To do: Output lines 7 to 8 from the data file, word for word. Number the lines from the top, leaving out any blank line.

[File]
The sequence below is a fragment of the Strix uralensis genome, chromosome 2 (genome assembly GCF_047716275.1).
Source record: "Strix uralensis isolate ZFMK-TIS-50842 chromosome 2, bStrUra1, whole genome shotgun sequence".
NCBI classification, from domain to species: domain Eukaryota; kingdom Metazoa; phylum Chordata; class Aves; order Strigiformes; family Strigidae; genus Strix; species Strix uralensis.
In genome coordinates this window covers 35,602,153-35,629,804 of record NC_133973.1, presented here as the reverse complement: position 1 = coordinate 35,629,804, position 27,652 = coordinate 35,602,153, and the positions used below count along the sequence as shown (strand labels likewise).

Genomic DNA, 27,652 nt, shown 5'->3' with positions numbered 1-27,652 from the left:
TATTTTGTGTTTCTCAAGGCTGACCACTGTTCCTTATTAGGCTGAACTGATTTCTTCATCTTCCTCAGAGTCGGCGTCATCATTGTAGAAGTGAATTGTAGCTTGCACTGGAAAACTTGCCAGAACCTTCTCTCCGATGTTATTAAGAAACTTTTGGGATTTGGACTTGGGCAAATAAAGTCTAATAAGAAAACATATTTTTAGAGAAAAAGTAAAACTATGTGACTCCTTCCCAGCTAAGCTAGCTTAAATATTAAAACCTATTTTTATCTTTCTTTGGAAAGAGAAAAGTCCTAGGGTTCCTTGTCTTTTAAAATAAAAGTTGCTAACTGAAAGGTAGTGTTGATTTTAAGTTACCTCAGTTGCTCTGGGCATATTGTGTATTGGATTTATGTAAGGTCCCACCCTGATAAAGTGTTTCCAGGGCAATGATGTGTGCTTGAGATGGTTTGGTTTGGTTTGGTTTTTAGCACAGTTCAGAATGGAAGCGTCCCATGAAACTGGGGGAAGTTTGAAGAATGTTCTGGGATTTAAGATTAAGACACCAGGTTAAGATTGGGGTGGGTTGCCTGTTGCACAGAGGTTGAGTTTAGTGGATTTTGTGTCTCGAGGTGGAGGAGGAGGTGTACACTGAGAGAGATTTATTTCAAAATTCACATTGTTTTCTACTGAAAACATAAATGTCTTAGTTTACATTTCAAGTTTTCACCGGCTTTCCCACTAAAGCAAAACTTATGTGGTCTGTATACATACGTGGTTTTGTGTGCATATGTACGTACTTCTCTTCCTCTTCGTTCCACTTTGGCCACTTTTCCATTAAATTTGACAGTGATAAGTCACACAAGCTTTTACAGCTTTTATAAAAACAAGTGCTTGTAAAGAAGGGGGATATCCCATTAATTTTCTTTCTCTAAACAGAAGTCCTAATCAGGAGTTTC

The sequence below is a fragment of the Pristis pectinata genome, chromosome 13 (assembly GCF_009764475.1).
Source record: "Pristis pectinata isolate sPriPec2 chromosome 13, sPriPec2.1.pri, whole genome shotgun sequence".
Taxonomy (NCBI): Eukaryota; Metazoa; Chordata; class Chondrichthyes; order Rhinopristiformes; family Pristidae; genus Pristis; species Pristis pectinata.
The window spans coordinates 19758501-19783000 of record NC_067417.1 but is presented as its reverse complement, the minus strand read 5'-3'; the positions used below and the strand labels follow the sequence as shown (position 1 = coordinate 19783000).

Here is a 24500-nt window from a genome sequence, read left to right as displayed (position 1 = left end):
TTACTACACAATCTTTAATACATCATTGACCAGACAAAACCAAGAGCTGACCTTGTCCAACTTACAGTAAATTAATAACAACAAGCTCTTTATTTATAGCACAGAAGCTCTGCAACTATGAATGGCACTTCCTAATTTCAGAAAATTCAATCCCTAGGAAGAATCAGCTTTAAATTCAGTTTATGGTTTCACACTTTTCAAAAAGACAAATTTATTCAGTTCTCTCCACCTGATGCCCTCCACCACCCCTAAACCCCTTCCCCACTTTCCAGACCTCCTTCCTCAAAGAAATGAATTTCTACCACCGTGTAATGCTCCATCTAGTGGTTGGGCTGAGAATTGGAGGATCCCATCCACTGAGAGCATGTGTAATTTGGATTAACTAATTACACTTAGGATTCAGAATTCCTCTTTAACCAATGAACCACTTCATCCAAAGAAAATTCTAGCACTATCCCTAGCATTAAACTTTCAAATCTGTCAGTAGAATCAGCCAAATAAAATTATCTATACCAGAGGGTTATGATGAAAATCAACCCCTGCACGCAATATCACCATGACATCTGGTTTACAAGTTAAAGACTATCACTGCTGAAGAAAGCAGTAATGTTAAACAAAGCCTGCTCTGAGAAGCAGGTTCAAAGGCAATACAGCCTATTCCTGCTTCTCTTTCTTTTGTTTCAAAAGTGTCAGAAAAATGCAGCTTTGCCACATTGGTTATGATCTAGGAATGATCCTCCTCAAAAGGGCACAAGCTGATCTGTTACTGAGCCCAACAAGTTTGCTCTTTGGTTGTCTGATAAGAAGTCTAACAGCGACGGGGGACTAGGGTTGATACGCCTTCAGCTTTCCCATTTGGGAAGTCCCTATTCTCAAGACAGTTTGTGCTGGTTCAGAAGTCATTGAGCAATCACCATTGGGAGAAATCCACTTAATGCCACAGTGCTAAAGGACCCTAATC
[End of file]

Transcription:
The sequence below is a fragment of the Pristis pectinata genome, chromosome 13 (assembly GCF_009764475.1).
Source record: "Pristis pectinata isolate sPriPec2 chromosome 13, sPriPec2.1.pri, whole genome shotgun sequence".